I didn’t love the first John Wick movie.

There were hints of greatness in some of the assassin underworld stuff and shootout choreography, but it was underdeveloped and the action sequences were lame. John Wick: Chapter 2 is damn near a masterpiece of action cinema. It’s so bad-ass that it hurts to watch. The pure joy of seeing John Wick mow down mother-effers with surgical precision over and over again—mothereffer after mothereffer—for two hours puts a big goofy grin on my face that hurts my cheeks. Some moments are so bad-ass they even make my heart skip a beat from shock, which is irresponsible. But I still totally respect the filmmakers for going there.

If you couldn’t tell by now, John Wick: Chapter Two—like so few films with colons in their titles—is better than the installment without a colon in the title that preceded it.

Chapter Two opens with John Wick (Keanu Reeves, who could be the only actor I know who isn’t great but I still get excited whenever he’s in a movie) crotch-kicking and car-punching his way through a chop shop full of bad guys to retrieve his stolen Mustang. The gangster in charge of the chop shop is less worried about his men being slaughtered and more irritated that he’s unlucky enough to suffer the wrath of John Wick. “John Wick killed three guys with a pencil. With a pencil! How does someone even do that?” Oddly enough, I sympathize with the gangster. One of the charms of Chapter Two, and even the un-coloned first chapter, is how casually these gangsters accept their fates once they piss off John Wick.

John Wick, who goes by his full name, promptly retires (again) before revenging his way back into the hitman game (again). He’s strong-armed into a hit job after an old friend confronts him with a Marker, a talisman signifying a blood oath that can be cashed in for a favor, and right away I’m sold. I dug assassins paying for everything with gold coins in the first movie, but the quirks didn’t go far enough for me. The movie wasn’t goofy enough. The moment John Wick agrees to assassinate a crime boss because he’s handed a gold talisman marked with a bloody fingerprint? I’m in. Obviously, John Wick is double-crossed after the hit and escapes into the criminal underworld he left behind.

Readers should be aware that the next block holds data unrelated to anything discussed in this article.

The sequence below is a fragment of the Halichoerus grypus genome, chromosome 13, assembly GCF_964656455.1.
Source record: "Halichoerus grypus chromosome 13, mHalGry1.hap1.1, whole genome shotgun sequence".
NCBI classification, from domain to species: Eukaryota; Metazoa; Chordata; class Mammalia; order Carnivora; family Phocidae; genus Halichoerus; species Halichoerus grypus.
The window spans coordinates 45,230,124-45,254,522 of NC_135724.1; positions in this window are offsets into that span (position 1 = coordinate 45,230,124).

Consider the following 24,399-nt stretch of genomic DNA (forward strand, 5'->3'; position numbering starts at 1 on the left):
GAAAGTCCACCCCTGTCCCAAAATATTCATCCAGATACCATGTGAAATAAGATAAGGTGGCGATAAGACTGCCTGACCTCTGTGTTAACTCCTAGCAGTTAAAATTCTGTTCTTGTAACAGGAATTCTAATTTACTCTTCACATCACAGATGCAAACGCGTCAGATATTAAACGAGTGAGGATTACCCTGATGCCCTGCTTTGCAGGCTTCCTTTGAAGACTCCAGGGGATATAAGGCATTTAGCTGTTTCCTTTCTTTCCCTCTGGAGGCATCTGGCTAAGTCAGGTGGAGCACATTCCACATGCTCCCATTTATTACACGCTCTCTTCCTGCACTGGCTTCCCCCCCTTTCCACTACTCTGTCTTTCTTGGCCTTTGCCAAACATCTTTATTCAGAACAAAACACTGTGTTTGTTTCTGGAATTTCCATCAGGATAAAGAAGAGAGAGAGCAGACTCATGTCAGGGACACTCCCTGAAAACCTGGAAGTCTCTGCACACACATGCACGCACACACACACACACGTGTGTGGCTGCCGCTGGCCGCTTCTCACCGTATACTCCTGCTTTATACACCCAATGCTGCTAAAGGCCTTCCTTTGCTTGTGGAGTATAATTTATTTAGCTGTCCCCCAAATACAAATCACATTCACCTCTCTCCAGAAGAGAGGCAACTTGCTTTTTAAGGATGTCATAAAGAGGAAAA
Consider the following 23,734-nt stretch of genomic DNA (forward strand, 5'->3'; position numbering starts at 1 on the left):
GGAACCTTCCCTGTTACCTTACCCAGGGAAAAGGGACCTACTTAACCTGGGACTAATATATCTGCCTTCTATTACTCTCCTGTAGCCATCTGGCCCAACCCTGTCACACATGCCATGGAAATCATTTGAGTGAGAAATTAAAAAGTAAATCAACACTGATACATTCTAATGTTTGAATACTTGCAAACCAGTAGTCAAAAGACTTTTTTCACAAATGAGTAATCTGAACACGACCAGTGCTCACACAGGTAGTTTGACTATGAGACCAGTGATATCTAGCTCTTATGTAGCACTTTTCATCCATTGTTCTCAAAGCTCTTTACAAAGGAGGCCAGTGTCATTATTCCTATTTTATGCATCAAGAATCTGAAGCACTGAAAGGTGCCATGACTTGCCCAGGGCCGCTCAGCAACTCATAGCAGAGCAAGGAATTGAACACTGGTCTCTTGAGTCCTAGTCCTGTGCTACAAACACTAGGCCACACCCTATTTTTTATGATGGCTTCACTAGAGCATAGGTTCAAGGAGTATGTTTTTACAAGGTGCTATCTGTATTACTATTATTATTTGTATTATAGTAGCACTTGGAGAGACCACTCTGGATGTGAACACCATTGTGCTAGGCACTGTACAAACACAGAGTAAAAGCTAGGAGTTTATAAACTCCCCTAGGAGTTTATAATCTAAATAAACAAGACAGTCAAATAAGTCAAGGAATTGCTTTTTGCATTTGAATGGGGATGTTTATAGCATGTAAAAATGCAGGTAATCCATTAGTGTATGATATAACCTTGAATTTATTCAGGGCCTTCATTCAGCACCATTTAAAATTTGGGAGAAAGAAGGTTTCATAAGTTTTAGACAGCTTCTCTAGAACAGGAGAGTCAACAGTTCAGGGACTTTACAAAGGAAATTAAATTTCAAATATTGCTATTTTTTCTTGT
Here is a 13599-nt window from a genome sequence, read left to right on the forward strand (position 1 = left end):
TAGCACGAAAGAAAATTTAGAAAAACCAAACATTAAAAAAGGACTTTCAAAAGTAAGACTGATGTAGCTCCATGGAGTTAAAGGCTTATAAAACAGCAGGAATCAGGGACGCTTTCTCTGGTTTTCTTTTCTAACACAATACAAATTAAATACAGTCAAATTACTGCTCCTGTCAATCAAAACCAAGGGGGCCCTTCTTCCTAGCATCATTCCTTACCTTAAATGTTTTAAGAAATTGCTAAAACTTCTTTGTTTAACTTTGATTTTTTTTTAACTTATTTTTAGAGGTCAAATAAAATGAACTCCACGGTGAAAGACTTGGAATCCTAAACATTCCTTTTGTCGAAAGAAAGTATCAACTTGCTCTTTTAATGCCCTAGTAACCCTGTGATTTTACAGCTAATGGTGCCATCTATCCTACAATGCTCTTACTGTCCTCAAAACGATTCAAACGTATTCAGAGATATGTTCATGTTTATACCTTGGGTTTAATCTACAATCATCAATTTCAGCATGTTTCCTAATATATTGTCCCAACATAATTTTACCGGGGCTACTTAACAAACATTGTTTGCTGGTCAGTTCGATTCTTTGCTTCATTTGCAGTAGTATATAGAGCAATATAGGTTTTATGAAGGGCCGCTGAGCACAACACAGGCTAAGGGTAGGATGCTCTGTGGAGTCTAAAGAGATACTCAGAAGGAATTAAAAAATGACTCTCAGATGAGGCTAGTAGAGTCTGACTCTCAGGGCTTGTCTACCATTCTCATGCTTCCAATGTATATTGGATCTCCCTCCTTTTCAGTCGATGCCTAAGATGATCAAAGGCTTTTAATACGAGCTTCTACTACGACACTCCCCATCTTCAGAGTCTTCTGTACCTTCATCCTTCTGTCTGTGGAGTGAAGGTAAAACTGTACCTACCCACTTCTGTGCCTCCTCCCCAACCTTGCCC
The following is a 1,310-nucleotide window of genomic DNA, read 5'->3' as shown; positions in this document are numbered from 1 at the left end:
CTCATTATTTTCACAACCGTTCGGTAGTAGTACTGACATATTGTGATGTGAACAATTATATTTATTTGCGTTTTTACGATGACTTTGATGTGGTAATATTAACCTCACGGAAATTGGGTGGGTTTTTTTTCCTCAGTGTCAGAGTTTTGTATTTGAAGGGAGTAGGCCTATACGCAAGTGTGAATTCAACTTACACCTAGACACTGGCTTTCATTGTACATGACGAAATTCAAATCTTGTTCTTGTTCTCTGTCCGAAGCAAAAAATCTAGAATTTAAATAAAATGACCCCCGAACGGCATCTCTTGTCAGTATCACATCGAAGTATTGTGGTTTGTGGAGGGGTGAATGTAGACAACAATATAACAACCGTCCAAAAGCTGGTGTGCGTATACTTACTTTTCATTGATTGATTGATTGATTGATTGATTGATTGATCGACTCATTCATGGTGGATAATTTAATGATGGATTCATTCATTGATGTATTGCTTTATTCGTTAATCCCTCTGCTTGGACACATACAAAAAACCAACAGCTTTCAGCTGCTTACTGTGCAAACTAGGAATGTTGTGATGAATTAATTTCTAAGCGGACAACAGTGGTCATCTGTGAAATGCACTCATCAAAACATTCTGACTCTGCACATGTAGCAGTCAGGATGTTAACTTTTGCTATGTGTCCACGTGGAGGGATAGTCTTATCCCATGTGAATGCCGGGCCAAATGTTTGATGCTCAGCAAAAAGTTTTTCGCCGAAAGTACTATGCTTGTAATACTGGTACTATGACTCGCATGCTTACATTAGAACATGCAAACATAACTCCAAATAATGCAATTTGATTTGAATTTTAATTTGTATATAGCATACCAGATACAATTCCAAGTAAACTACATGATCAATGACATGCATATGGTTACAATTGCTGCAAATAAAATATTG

This time around, the assassin subculture John Wick navigates has much more presence and depth. While the first movie was still shackled to reality, Chapter Two creates a universe that finally feels escapist. The “John Wickiverse” is so fleshed out that the movie maybe even spends a bit too much time developing it between action sequences. But it could just be that I was anxious to get back to the action because it’s just so goddamn glorious. Shootouts and fist fights in the first movie weren’t quite big enough for me, but here John Wick unleashes himself and the results are stunning to behold. The action is filmed clearly, so that you know Reeves is down for doing most of his own stunt work; it’s infinitely impressive to watch the dude pull off some convoluted-as-hell choreography. John Wick probably armlocks and shoots over a hundred henchmen throughout the movie, but he always finds a slightly different way to do it so that armlocked headshots never get boring.

The only big disappointment of Chapter Two is Ruby Rose’s character. In a film where most of the women are either sweatshop seamstresses or switchboard operators, she’s one of the only women who gets to join in the action, as the main villain’s trusted bodyguard; I wish she’d been given more to do. She’s a missed opportunity to have a really bad-ass female antagonist go toe-to-toe with John Wick throughout the movie. It’s even more disappointing because when she finally does throw down with John Wick toward the end, it’s one of the best fight scenes, and Rose effing brings it.

After Chapter Two ends by setting up maybe my favorite action movie scenario ever for Chapter Three, the John Wickiverse will have absolutely no excuse to not introduce some awesome female assassins. The first John Wick didn’t do much for me, but its sequel sold me, and I can’t wait for more.

Grade = A

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